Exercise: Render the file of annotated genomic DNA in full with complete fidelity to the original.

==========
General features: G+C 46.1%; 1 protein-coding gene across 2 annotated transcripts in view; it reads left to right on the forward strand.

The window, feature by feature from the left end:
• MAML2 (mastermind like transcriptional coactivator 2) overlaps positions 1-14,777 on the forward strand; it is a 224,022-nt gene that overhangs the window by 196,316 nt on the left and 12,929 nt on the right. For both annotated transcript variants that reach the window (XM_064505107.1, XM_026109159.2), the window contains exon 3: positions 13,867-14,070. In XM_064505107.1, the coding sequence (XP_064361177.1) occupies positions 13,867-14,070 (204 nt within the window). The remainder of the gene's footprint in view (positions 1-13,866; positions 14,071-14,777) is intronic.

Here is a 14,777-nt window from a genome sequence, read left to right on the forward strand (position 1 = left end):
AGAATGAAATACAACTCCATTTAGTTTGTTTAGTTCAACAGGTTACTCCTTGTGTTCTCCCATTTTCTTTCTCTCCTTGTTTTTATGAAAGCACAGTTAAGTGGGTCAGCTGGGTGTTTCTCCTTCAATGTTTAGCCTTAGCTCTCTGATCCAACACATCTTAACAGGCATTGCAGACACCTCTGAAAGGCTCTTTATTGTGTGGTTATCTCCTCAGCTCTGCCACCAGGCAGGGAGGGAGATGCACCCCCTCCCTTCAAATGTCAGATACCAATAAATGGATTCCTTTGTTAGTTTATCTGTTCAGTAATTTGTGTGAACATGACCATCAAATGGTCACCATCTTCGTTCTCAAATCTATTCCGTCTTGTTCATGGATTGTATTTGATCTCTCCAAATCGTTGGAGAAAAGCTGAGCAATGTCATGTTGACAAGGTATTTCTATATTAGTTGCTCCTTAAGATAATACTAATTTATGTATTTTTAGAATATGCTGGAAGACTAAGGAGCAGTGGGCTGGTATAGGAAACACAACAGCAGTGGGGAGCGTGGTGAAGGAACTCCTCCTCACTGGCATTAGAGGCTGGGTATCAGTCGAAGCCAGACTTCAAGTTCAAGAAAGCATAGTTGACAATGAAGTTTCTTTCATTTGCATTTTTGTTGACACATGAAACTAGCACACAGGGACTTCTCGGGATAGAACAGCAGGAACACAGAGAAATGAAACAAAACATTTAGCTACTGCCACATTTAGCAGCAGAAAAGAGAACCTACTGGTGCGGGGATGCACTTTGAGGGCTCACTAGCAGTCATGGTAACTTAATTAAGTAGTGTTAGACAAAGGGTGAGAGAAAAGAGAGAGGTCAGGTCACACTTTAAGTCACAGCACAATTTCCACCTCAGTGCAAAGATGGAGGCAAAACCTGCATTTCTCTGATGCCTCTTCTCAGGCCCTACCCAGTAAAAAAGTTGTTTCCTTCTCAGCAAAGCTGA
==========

General features: G+C 46.1%; 1 protein-coding gene across 2 annotated transcripts in view; it reads left to right on the forward strand.

The window, feature by feature from the left end:
• MAML2 (mastermind like transcriptional coactivator 2) overlaps positions 1-14,777 on the forward strand; it is a 224,022-nt gene that overhangs the window by 196,316 nt on the left and 12,929 nt on the right. For both annotated transcript variants that reach the window (XM_064505107.1, XM_026109159.2), the window contains exon 3: positions 13,867-14,070. In XM_064505107.1, the coding sequence (XP_064361177.1) occupies positions 13,867-14,070 (204 nt within the window). The remainder of the gene's footprint in view (positions 1-13,866; positions 14,071-14,777) is intronic.

Here is a 14,777-nt window from a genome sequence, read left to right on the forward strand (position 1 = left end):
AGAATGAAATACAACTCCATTTAGTTTGTTTAGTTCAACAGGTTACTCCTTGTGTTCTCCCATTTTCTTTCTCTCCTTGTTTTTATGAAAGCACAGTTAAGTGGGTCAGCTGGGTGTTTCTCCTTCAATGTTTAGCCTTAGCTCTCTGATCCAACACATCTTAACAGGCATTGCAGACACCTCTGAAAGGCTCTTTATTGTGTGGTTATCTCCTCAGCTCTGCCACCAGGCAGGGAGGGAGATGCACCCCCTCCCTTCAAATGTCAGATACCAATAAATGGATTCCTTTGTTAGTTTATCTGTTCAGTAATTTGTGTGAACATGACCATCAAATGGTCACCATCTTCGTTCTCAAATCTATTCCGTCTTGTTCATGGATTGTATTTGATCTCTCCAAATCGTTGGAGAAAAGCTGAGCAATGTCATGTTGACAAGGTATTTCTATATTAGTTGCTCCTTAAGATAATACTAATTTATGTATTTTTAGAATATGCTGGAAGACTAAGGAGCAGTGGGCTGGTATAGGAAACACAACAGCAGTGGGGAGCGTGGTGAAGGAACTCCTCCTCACTGGCATTAGAGGCTGGGTATCAGTCGAAGCCAGACTTCAAGTTCAAGAAAGCATAGTTGACAATGAAGTTTCTTTCATTTGCATTTTTGTTGACACATGAAACTAGCACACAGGGACTTCTCGGGATAGAACAGCAGGAACACAGAGAAATGAAACAAAACATTTAGCTACTGCCACATTTAGCAGCAGAAAAGAGAACCTACTGGTGCGGGGATGCACTTTGAGGGCTCACTAGCAGTCATGGTAACTTAATTAAGTAGTGTTAGACAAAGGGTGAGAGAAAAGAGAGAGGTCAGGTCACACTTTAAGTCACAGCACAATTTCCACCTCAGTGCAAAGATGGAGGCAAAACCTGCATTTCTCTGATGCCTCTTCTCAGGCCCTACCCAGTAAAAAAGTTGTTTCCTTCTCAGCAAAGCTGA